Canadian Grant Stewart has long been a part of the New York jazz scene, and his big-toned tenor is well suited to the music of Duke Ellington and Billy Strayhorn. Joined by pianist Tardo Hammer (frequently complimented by producer/label owner Marc Edelman as one of the city's best-kept secrets), bassist Paul Gill, and drummer Joe Farnsworth, Stewart explores both hits and less frequently explored songs from the vast repertoire of Ellington and Strayhorn, beginning with a brisk, effusive arrangement of "Raincheck," which incorporates the changes utilized by Sonny Rollins in his 1953 recording. Stewart's setting of "I Let a Song Go Out of My Heart" has a boppish tinge, as does the uptempo setting of "It Don't Mean a Thing (If It Ain't Got That Swing)," in which the rhythm section fuels the fire of the leader. His hip arrangement of the Latin cooker "Angelica," originally recorded by Ellington as "The Purple Gazelle," swings like mad. The tenor saxophonist also masters ballads such as the overlooked "Tonight I Shall Sleep (With a Smile on My Face)" and the dreamy "The Star-Crossed Lovers," the latter long a feature for Ellington's alto saxophonist Johnny Hodges. This is easily one of Grant Stewart's best recordings.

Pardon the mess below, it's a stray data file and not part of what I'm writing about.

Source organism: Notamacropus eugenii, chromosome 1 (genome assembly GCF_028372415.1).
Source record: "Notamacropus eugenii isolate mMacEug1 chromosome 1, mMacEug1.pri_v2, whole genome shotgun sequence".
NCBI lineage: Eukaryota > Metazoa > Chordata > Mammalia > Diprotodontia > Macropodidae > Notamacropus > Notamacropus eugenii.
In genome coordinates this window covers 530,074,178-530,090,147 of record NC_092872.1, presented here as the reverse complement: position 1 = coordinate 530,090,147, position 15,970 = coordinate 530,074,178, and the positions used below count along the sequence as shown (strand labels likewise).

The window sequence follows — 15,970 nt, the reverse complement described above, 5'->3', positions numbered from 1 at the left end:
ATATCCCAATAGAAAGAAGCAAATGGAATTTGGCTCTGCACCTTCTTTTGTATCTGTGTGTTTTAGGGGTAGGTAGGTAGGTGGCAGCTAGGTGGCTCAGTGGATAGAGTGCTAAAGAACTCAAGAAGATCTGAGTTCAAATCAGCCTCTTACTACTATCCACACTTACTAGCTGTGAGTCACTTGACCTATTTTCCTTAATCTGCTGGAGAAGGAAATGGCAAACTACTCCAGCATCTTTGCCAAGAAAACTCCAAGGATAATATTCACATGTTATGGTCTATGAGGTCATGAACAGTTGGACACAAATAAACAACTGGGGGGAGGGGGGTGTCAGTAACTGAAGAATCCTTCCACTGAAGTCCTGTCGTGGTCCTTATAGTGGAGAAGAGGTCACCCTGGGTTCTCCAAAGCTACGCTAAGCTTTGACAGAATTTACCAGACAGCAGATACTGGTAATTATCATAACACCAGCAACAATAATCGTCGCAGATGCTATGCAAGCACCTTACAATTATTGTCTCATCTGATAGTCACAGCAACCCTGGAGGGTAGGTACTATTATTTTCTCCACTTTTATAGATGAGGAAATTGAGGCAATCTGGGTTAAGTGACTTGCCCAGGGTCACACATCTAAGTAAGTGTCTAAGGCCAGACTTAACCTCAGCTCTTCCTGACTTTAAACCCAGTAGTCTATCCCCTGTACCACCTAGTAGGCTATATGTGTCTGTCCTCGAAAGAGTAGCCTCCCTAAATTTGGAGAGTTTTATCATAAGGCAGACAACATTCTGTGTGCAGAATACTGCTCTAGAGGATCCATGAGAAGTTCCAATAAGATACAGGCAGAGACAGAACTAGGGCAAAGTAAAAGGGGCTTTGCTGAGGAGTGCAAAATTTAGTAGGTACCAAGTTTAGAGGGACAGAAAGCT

AllMusic Review by Ken Dryden